Is Online Tuition the Same as On-Campus Tuition?

As the cost of attending college is quite high, many students find themselves looking at online colleges because they assume that online college tuition is lower than the tuition charged by traditional schools. While taking classes online can help you save money, it’s important to keep in mind that hidden fees and other costs can increase the amount you pay every year. Looking at how traditional colleges compare to online schools in terms of costs can give you an idea of how much you might pay.

Cost of Attending College

According to the College Board, the average cost of attending college depends on whether you go to a public college, private university or a community college. The cost of attending a community college is around $3,400 a year, but these schools only offer associate degree programs. If you want to attend a public college in your state, you may expect to spend over $9,000 a year. Private colleges are the most expensive because these schools receive little financial support from the government. The cost of attending a private college can be more than $30,000 a year and may reach as much as $50,000 a year.

How Online Programs Compare

The cost of attending an online college varies. The cheapest and most affordable option is a traditional college that offers online programs and courses. These schools will charge the same rate as you would pay to take classes on campus or slightly less. Some online colleges that do not have traditional campuses will charge a higher rate than your local campus might charge. You’ll also find colleges that cater to working students and busy students. These schools often charge a higher rate than a local campus would.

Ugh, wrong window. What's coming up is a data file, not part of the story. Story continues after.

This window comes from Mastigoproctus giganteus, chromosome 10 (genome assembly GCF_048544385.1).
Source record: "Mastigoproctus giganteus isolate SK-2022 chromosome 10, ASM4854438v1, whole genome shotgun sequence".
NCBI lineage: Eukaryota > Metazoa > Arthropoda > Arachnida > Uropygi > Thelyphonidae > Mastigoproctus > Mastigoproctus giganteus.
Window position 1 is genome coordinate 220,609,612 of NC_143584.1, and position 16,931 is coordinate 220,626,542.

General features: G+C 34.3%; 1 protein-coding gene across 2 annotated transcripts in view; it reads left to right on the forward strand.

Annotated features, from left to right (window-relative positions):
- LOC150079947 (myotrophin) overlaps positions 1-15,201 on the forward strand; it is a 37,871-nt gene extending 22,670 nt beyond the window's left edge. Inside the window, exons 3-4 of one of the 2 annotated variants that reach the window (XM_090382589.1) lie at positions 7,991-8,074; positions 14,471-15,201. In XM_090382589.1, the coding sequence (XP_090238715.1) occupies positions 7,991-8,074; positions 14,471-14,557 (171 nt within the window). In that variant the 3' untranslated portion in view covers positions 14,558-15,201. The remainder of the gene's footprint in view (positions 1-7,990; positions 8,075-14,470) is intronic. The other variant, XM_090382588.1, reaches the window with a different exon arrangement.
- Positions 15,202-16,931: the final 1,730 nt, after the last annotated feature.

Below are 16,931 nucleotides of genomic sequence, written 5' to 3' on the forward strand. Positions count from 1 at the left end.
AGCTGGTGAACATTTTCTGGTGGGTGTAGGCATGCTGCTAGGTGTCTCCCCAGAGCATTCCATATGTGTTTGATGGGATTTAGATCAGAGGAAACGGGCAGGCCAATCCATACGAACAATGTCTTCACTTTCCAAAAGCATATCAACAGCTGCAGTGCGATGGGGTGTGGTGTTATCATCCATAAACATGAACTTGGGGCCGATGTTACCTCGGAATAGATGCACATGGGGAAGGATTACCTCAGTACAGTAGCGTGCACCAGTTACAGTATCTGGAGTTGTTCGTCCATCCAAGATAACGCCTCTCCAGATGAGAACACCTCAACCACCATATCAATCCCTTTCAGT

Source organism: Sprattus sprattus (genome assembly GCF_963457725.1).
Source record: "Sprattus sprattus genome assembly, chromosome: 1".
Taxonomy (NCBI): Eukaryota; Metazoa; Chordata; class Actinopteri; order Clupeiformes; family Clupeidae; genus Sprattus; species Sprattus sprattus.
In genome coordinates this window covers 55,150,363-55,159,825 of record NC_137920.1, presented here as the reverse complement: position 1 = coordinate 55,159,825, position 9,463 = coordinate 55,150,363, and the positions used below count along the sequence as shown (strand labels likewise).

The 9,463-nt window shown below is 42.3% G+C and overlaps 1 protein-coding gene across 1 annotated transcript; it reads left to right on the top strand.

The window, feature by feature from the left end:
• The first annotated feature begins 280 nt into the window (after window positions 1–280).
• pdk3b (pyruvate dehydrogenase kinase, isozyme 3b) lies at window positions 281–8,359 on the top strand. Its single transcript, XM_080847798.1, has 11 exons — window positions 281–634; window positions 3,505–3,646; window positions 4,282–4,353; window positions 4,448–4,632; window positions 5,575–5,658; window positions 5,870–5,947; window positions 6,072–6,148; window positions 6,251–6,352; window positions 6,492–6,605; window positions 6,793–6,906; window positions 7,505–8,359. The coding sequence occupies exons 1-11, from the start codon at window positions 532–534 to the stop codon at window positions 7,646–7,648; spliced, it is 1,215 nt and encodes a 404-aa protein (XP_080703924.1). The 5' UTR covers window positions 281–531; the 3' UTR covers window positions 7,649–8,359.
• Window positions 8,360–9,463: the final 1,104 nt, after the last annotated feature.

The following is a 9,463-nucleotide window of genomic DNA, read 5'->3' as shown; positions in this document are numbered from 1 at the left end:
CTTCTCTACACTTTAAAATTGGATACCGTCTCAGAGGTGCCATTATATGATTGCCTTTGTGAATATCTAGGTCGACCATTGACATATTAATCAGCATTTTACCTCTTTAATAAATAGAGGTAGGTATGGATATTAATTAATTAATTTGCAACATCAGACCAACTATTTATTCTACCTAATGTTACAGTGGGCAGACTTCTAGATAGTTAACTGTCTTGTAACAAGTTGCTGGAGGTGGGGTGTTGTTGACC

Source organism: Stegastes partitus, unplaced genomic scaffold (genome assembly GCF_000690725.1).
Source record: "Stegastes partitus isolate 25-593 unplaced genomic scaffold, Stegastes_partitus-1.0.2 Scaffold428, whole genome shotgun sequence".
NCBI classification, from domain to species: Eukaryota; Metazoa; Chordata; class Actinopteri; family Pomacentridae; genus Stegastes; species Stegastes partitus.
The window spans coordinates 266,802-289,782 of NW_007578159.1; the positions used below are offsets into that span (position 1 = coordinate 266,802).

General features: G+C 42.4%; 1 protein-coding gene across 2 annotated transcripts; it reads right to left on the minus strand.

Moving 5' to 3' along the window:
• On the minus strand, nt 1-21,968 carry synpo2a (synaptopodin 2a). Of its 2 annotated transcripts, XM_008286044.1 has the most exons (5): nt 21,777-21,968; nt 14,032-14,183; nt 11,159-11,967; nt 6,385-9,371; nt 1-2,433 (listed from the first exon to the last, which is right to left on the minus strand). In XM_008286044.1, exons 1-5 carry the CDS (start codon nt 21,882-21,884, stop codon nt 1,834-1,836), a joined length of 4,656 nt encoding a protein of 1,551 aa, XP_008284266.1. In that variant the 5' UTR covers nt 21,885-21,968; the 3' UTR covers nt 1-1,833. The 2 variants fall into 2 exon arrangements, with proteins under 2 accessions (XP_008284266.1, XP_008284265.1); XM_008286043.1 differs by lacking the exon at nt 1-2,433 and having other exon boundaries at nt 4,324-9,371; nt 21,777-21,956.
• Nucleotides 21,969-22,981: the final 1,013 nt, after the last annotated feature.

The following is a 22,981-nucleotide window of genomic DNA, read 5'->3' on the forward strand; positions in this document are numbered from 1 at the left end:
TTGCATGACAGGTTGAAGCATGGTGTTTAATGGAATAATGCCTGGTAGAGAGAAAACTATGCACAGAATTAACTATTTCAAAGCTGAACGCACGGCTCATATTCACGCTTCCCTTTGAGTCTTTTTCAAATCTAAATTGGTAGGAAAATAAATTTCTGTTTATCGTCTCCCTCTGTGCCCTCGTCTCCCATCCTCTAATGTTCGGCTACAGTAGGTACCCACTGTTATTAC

In or Out of State

When looking at online college tuition rates, you also need to look at whether the college charges separate rates based on where you live. In-state tuition is a reduced tuition rate that applies to students who live in that state. You usually need to prove that you lived in the state for six months or up to a full year before enrolling to take advantage of this reduced rate. If you lived in another state or will live in another state after enrolling, you face a higher rate charged to students of other states. Some colleges participate in exchange programs that let those living in neighboring states qualify for reduced tuition rates.

Other Factors

As you compare online and offline tuition rates, you must also factor in the cost of living and personal expenses. Living in a dorm room on campus can easily add as much as $5,000 to your annual costs, which will make an online school more affordable. Online colleges may charge some hidden or additional fees that increase your total too. A technology fee covers the cost of using its online system, and an enrollment fee charges you for taking online classes. Some online schools charge an extra fee for fulfilling a residency requirement too.

Attending college is quite expensive, but there are some ways you can save. Attending an online college might cost much less than it would cost to attend a private university in another state. Though online college tuition may help you save, you also need to think about other costs you face, including technology and enrollment fees.

See also: 50 Great Schools Where High School Students Can Get College Credit